Cooking with Stainless Steel is transformative. I should’ve been doing it a long time ago.
I think for casual home cooks, like myself, cooking with Stainless Clad can oftentimes feel like a little ‘too much.’ Without really seeing how it could transform food, I always thought that it was difficult to cook with, impossible to clean, and really didn’t make that much of a difference in the final meal. I couldn’t have been more wrong.
One of my biggest hold ups cooking with Stainless Steel was that to the untrained eye, it’s difficult to tell the difference between a mistake and perfection. For example, cooking rice without any fat left me scrubbing the bottom of my Saucepan for hours (note: I also didn’t know the secret trick to cleaning Stainless—Barkeeper’s Friend). Or like the time I seared chicken thighs in my Frying Pan and thought I had destroyed the pan because of the brown bits that got stuck.
It turns out those brown bits are what is known as fond—what carries 99% of the flavor. The fond is supposed to get stuck on the pan, and actually comes off quite easily if you add water (or wine, or stock) over heat, forming a beautiful pan sauce, the likes of which Jacques Pepin would be proud of.
But these are all things I didn’t know then. Instead, I dumped the flavor down the drain, and worried more about whether or not I had ruined the pan rather than the taste of my food, which after all, was the entire point of the pan itself. I went back to my comfort zone, cooking with Non Stick and Cast Iron, two somewhat indestructible, un-fuck-up-able cooking surfaces. Low risk, yes, but far lower reward, too.
My Stainless Steel Pan sat unused for the better part of a year before my girlfriend asked me why I never used it. Reluctantly, I brought it out to sauté mushrooms. It couldn’t have been easier.
I watched as the Stainless Pan did its job almost on auto-pilot. First, the mushrooms softened in a sizzle, then slowly but surely, the Pan coaxed them to release their water. As the pan began to fill with juices, my heart began to sink. Is this what’s supposed to happen? I thought.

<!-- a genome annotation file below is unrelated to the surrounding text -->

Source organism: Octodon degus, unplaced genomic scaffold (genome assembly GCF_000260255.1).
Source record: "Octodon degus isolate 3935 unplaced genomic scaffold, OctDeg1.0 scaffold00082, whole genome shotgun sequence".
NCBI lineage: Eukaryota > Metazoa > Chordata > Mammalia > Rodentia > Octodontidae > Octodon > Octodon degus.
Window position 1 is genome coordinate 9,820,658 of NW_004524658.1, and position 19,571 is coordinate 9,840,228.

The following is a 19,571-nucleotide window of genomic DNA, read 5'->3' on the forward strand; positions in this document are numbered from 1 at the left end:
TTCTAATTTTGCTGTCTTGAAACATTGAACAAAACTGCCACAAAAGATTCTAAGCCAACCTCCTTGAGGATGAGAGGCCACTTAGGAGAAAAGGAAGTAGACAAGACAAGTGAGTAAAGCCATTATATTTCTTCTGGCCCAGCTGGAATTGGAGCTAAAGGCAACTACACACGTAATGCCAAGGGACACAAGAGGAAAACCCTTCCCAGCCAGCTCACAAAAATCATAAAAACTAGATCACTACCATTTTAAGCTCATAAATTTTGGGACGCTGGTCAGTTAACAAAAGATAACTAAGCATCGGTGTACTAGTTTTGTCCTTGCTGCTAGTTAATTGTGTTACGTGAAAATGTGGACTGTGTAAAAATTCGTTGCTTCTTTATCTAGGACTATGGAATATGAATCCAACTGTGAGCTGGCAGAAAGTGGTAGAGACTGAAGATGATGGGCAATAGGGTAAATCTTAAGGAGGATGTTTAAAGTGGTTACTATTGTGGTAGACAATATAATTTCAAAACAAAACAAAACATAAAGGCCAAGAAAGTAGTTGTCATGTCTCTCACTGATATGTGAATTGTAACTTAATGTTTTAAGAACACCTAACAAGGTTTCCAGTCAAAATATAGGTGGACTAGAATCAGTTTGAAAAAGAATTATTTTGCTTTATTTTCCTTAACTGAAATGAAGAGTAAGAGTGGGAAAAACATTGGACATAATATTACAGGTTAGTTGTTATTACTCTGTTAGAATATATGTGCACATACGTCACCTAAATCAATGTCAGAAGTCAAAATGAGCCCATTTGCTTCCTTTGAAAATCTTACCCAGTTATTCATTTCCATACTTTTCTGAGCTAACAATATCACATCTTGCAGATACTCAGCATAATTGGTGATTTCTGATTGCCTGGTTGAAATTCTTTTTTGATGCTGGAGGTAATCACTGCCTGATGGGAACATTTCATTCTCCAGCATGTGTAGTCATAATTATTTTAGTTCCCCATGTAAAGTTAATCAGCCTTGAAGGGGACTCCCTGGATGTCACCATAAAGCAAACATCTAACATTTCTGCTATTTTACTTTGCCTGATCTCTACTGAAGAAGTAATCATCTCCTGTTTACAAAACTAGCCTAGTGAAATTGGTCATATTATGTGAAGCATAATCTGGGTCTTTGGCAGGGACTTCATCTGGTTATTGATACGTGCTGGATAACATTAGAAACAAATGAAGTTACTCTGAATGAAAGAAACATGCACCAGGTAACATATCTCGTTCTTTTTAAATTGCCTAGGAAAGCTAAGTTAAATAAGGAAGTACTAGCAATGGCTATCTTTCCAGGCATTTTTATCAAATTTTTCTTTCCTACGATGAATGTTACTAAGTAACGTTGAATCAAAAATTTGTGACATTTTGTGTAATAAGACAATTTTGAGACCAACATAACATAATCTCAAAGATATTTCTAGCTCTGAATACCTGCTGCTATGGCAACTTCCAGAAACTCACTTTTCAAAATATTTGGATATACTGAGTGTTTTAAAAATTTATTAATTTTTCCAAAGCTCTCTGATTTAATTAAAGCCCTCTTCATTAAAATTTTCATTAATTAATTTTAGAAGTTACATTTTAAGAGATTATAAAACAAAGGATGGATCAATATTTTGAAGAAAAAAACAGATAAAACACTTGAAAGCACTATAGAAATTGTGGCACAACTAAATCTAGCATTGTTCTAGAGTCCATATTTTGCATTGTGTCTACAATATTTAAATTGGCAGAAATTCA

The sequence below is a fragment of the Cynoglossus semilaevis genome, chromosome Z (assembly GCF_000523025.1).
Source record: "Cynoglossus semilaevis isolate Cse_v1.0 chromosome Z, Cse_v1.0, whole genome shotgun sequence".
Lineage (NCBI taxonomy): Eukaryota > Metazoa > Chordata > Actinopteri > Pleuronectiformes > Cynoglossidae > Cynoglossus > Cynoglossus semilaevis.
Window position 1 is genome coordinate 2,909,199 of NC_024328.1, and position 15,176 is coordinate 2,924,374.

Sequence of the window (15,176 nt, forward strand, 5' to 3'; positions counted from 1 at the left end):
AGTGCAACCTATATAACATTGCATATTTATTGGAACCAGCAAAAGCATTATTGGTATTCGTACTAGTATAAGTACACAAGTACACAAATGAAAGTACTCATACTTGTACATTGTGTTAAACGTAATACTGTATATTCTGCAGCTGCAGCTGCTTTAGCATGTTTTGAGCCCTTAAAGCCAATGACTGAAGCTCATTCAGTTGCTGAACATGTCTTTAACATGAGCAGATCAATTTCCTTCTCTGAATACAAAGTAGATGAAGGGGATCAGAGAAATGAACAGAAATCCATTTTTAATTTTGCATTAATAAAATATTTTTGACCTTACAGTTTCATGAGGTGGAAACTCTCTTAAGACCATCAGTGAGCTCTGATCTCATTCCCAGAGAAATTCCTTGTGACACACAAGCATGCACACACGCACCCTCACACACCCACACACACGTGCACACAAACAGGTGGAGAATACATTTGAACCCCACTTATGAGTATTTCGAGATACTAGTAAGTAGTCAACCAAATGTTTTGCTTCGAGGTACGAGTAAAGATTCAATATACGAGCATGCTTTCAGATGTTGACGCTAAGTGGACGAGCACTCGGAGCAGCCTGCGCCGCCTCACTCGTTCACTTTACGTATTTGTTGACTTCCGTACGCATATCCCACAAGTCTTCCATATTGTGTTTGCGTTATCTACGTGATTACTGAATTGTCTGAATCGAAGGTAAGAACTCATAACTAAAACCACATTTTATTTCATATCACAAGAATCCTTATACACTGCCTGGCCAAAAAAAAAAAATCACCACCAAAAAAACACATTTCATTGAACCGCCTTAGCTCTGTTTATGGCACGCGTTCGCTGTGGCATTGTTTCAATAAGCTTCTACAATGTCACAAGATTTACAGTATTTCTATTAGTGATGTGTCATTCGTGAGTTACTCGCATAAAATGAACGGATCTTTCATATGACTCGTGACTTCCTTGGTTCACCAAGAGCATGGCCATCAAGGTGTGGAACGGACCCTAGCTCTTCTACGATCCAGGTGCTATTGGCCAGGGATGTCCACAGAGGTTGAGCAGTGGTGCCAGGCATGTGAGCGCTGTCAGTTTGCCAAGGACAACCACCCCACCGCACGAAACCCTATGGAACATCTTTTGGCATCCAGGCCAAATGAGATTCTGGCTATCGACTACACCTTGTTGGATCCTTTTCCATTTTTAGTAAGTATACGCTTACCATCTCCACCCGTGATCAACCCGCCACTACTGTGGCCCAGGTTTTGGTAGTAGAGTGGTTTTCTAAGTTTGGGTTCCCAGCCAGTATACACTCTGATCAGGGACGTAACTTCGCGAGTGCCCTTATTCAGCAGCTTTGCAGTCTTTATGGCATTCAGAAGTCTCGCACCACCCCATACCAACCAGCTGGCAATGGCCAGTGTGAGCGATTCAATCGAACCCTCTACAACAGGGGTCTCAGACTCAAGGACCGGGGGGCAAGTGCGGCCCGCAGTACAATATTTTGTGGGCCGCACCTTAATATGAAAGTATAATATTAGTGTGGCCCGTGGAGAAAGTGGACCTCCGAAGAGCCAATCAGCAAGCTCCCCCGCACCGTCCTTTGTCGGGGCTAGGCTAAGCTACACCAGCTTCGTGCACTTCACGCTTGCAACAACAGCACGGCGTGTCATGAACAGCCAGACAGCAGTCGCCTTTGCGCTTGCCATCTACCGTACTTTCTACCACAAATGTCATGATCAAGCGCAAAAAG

But the Pan took over again. The mushrooms shriveled smaller and smaller, absorbing their own liquids, until they were sponges of fungal umami. Each bite was filled with flavor—I’d never had mushrooms like them. And the crazy part was, they weren’t even fancy mushrooms. They were just the ones you buy in the little Styrofoam container from the store.
I began to wonder what had changed. So I tried it again the next day, and again. Each time the mushrooms came out exactly the same—perfect—and there was no longer any doubt to it. There was a special sort of magic in cooking with Stainless.
Throughout my cooking journey, I’ve learned new techniques and skills that have made cooking and cleaning Stainless so much easier. Whether it’s using Barkeeper’s Friend to get gnarly stains and gunk off in just seconds (it seriously works wonders), or Stainless’ ability to sear steak on high heat, then pivot in an instant to a lower temperature, I’ve been as impressed with myself as I have with the pan.
The fact of the matter is, cooking with Stainless is a transformative experience—both for the food and well, for myself, too.